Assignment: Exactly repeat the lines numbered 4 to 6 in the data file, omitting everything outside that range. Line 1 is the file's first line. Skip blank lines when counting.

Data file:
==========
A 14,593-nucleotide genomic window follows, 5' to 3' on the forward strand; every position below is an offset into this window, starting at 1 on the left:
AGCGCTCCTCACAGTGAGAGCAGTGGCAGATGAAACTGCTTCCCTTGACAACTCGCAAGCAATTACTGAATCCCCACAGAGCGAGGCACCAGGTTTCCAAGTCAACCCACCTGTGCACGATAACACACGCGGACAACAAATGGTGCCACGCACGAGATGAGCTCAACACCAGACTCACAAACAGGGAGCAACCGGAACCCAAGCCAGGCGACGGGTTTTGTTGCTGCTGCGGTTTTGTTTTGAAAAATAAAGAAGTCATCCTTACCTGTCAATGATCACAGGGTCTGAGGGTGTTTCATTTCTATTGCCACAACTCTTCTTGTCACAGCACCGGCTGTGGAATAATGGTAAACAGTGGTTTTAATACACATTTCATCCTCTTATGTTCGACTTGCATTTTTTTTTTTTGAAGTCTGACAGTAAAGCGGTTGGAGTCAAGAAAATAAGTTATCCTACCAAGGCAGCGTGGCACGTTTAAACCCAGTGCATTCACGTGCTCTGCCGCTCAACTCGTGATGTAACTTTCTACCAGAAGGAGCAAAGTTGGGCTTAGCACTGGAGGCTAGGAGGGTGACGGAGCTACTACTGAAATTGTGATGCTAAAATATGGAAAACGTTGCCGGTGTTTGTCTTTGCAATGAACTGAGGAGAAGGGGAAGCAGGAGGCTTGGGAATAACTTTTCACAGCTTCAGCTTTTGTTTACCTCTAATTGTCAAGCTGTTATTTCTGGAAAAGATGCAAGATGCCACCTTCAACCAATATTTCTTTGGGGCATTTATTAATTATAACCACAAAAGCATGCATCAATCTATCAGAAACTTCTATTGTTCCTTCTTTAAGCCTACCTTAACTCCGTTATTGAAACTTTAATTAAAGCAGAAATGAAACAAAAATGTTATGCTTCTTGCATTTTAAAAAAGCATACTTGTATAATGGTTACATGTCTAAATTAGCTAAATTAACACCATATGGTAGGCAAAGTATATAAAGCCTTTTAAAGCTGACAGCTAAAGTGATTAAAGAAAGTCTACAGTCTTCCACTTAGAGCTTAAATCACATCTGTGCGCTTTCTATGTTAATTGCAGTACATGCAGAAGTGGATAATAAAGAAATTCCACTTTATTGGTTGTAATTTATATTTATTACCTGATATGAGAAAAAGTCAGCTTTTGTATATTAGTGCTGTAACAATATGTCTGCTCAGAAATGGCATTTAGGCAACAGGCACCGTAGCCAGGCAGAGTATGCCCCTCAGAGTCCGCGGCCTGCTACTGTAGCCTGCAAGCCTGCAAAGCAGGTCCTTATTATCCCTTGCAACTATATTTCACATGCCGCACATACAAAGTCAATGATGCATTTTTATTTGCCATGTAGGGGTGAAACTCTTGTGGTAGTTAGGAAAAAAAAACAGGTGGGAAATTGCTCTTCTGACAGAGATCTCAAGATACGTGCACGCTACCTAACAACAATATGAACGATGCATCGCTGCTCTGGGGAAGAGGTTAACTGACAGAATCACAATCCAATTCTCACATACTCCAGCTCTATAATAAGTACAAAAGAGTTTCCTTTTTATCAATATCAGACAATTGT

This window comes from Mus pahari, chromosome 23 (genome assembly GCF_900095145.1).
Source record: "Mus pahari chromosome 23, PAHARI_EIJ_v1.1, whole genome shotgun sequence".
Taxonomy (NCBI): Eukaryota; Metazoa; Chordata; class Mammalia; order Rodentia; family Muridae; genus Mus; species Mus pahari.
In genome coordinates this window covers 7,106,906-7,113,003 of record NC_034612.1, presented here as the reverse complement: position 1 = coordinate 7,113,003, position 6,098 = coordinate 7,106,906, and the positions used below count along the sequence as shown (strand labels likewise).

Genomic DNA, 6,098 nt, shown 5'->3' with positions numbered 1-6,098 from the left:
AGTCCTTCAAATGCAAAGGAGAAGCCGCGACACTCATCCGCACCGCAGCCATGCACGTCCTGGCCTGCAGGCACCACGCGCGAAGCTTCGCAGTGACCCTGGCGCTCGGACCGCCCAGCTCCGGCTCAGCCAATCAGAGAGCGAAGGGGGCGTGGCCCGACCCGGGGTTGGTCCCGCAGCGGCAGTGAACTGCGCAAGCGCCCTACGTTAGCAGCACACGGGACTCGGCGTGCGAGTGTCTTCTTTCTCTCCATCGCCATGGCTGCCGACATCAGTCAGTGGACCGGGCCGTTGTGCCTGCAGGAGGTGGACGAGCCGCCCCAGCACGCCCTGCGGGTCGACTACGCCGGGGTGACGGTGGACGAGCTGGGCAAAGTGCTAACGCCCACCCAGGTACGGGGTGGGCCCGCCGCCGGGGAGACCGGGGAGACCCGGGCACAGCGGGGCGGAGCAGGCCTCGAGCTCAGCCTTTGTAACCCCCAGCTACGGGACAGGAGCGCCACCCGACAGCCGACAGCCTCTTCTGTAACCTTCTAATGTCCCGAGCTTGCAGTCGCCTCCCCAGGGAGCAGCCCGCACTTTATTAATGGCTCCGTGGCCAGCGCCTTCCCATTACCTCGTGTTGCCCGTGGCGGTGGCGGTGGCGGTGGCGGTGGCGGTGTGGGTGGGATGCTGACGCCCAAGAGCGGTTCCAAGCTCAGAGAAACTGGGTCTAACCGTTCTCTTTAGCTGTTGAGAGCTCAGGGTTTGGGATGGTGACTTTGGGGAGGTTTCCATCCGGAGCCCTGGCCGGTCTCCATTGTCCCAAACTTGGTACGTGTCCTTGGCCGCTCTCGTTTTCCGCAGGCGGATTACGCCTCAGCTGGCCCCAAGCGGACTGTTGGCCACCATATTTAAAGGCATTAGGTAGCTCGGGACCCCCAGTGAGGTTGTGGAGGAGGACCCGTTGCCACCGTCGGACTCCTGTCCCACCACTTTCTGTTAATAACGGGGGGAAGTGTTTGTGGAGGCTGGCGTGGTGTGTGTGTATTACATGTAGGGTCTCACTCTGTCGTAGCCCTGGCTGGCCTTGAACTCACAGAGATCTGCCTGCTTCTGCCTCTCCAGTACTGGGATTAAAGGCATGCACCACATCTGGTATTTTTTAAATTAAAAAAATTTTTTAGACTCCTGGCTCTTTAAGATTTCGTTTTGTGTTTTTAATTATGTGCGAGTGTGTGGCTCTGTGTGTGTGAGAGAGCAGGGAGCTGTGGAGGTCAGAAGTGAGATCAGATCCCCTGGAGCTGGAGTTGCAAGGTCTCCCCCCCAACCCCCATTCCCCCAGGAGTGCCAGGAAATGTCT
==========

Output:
Source record: "Mus pahari chromosome 23, PAHARI_EIJ_v1.1, whole genome shotgun sequence".
Taxonomy (NCBI): Eukaryota; Metazoa; Chordata; class Mammalia; order Rodentia; family Muridae; genus Mus; species Mus pahari.
In genome coordinates this window covers 7,106,906-7,113,003 of record NC_034612.1, presented here as the reverse complement: position 1 = coordinate 7,113,003, position 6,098 = coordinate 7,106,906, and the positions used below count along the sequence as shown (strand labels likewise).